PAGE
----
Democrats who won Senate seats in the South in 1986 think their party will have a tough time duplicating the victory in the 1988 presidential race.

Republicans who captured southern governorships in the same election are confident that either Vice President Bush or Sen. Robert J. Dole (R-Kan.) can keep the region in the GOP column next year.

Those conclusions emerged from a roundtable discussion with five freshman Democratic senators in Washington and interviews with three of the freshman Republican governors who attended a national GOP governors conference in Santa Fe, N.M.

The Democrats attributed their less than cheerful outlook to a "stature advantage" for the Republican contenders and the continuing leftward tilt the Iowa caucuses give to the Democratic candidates' rhetoric.

The Republicans said they can see no one coming out of the Democratic pack with the right arguments to win the South in November. They marvel that the Demcrats have not exploited the opening the Reagan administration has left them on the energy issue important to several southern states.

The participants in the Washington Democratic roundtable were Sens. John B. Breaux (La.), Wyche Fowler Jr. (Ga.), Bob Graham (Fla.), Terry Sanford (N.C.) and Richard C. Shelby (Ala.). The Republican governors interviewed in Santa Fe were Henry L. Bellmon of Oklahoma, William P. Clements Jr. of Texas and Guy Hunt of Alabama.

While uncommitted at this point, several of the freshman Democrats see Sen. Albert Gore Jr. (D-Tenn.) as the candidate who is tuning his message most clearly to southern sensibilities. But they worry whether anyone other than Jesse L. Jackson can win convincingly with the low voter turnout they expect in the southern "super primary" March 8.

The Republicans say Gore so far has failed to sell himself as a real southerner. "If it had been a Nunn or a Robb," said Hunt, referring to Sen. Sam Nunn (D-Ga.) and former Virginia governor Charles S. Robb (D), "that would appeal to the people of Alabama. But Sen. Gore doesn't have a lot of the South about him. He's really a liberal."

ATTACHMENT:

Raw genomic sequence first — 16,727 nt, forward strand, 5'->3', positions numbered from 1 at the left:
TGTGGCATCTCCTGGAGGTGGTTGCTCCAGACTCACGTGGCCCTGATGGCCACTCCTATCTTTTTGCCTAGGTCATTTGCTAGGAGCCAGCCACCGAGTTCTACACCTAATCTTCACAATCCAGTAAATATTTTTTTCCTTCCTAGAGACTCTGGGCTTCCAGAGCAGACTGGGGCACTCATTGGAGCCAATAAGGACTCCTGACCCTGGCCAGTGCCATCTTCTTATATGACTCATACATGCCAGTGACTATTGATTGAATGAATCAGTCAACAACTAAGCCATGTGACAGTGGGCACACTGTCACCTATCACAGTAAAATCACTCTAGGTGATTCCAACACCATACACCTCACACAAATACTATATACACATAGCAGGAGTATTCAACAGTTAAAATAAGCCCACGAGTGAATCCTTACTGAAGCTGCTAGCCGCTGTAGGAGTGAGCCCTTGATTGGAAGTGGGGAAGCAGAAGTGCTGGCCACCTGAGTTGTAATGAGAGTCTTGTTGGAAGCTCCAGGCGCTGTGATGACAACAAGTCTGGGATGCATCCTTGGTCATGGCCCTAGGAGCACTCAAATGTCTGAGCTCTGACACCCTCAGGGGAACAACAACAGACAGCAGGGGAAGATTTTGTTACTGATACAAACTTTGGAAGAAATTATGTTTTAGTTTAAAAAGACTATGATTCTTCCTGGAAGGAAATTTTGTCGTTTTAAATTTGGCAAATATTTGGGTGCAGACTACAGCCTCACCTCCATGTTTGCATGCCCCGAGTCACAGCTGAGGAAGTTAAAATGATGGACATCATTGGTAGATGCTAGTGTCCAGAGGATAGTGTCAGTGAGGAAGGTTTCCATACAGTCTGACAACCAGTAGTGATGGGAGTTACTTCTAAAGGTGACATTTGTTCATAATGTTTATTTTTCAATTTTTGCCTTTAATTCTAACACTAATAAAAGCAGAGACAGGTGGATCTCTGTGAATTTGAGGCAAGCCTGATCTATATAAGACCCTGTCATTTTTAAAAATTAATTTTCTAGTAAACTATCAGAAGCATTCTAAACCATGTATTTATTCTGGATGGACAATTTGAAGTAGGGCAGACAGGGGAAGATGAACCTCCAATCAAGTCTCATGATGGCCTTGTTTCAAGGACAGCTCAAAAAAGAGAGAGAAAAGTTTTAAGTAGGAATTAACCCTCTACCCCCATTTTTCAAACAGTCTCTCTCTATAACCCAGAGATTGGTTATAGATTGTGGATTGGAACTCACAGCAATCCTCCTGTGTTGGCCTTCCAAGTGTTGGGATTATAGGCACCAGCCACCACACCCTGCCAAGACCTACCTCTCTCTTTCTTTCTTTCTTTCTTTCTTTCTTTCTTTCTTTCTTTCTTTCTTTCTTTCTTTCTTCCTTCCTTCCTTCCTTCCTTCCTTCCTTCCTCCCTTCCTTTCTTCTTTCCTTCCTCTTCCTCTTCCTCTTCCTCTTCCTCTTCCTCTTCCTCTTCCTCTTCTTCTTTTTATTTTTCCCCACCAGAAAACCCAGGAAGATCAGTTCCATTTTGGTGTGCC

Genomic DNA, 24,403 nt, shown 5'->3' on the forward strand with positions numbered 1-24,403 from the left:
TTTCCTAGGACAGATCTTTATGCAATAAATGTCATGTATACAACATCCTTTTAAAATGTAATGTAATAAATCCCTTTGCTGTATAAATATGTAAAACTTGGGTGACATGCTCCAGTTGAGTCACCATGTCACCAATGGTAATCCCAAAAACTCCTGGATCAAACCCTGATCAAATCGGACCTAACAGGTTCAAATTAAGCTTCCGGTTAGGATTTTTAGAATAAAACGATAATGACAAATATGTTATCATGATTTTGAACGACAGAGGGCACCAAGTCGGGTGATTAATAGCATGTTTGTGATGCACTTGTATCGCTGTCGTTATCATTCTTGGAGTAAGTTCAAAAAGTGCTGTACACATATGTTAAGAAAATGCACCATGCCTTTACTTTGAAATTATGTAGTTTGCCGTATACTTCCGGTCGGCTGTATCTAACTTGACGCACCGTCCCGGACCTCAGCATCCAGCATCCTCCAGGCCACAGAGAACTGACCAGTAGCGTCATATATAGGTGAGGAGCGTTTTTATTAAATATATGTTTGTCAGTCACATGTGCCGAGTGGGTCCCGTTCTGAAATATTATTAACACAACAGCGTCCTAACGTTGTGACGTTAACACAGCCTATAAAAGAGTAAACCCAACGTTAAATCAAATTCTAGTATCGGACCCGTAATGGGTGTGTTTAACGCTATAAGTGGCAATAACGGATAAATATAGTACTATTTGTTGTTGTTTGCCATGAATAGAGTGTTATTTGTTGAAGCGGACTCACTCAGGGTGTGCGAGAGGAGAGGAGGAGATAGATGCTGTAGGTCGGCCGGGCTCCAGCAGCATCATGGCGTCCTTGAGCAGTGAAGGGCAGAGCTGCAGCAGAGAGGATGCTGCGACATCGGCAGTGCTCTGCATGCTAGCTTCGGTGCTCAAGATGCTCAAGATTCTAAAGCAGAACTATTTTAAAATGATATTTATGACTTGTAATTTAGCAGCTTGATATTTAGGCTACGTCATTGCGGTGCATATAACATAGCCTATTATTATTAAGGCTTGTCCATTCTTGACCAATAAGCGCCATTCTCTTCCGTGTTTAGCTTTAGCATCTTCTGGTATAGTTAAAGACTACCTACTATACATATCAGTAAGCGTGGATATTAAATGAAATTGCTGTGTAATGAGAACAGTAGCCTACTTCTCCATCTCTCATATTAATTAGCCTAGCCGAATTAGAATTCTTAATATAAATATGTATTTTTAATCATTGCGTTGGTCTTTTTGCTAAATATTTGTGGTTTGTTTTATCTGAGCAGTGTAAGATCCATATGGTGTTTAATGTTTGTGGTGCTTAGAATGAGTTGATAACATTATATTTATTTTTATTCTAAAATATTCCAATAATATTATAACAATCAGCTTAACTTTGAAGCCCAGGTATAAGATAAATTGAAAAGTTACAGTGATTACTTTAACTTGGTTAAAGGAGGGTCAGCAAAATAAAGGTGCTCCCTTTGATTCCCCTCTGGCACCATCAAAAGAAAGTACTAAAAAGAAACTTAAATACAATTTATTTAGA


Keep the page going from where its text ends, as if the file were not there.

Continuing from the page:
Hunt said "the chance that any of these Democrats would beat a Republican in Alabama is about one in 10, maybe less." And the Democratic gathering was not overflowing with optimism.

"You would think that with all the problems and all the mistakes and all the indictments in this administration, we would go in looking like a cinch," Breaux said, "but it's an uphill battle."

Reflecting a general lack of enchantment with the current field of candidates, Shelby said that "unless somebody out there catches on real strongly, our best chance -- and it's very remote -- would be to start over at the convention" by drafting someone such as Nunn.

Sanford cautioned several times that it is too early to write anyone off. "Every single candidate is trying to figure out how to win in the South," he said, "They know you can't win {the election} without the South."

Breaux said "the maturity aspect . . . is going to be a major factor in the race," making Bush or Dole "very difficult to beat" in November. They "have a tremendous amount of political experience in every area of government," he said.

The Republicans in Santa Fe agreed that Bush is ahead in the South but disagreed over whether Dole has a realistic chance to beat him.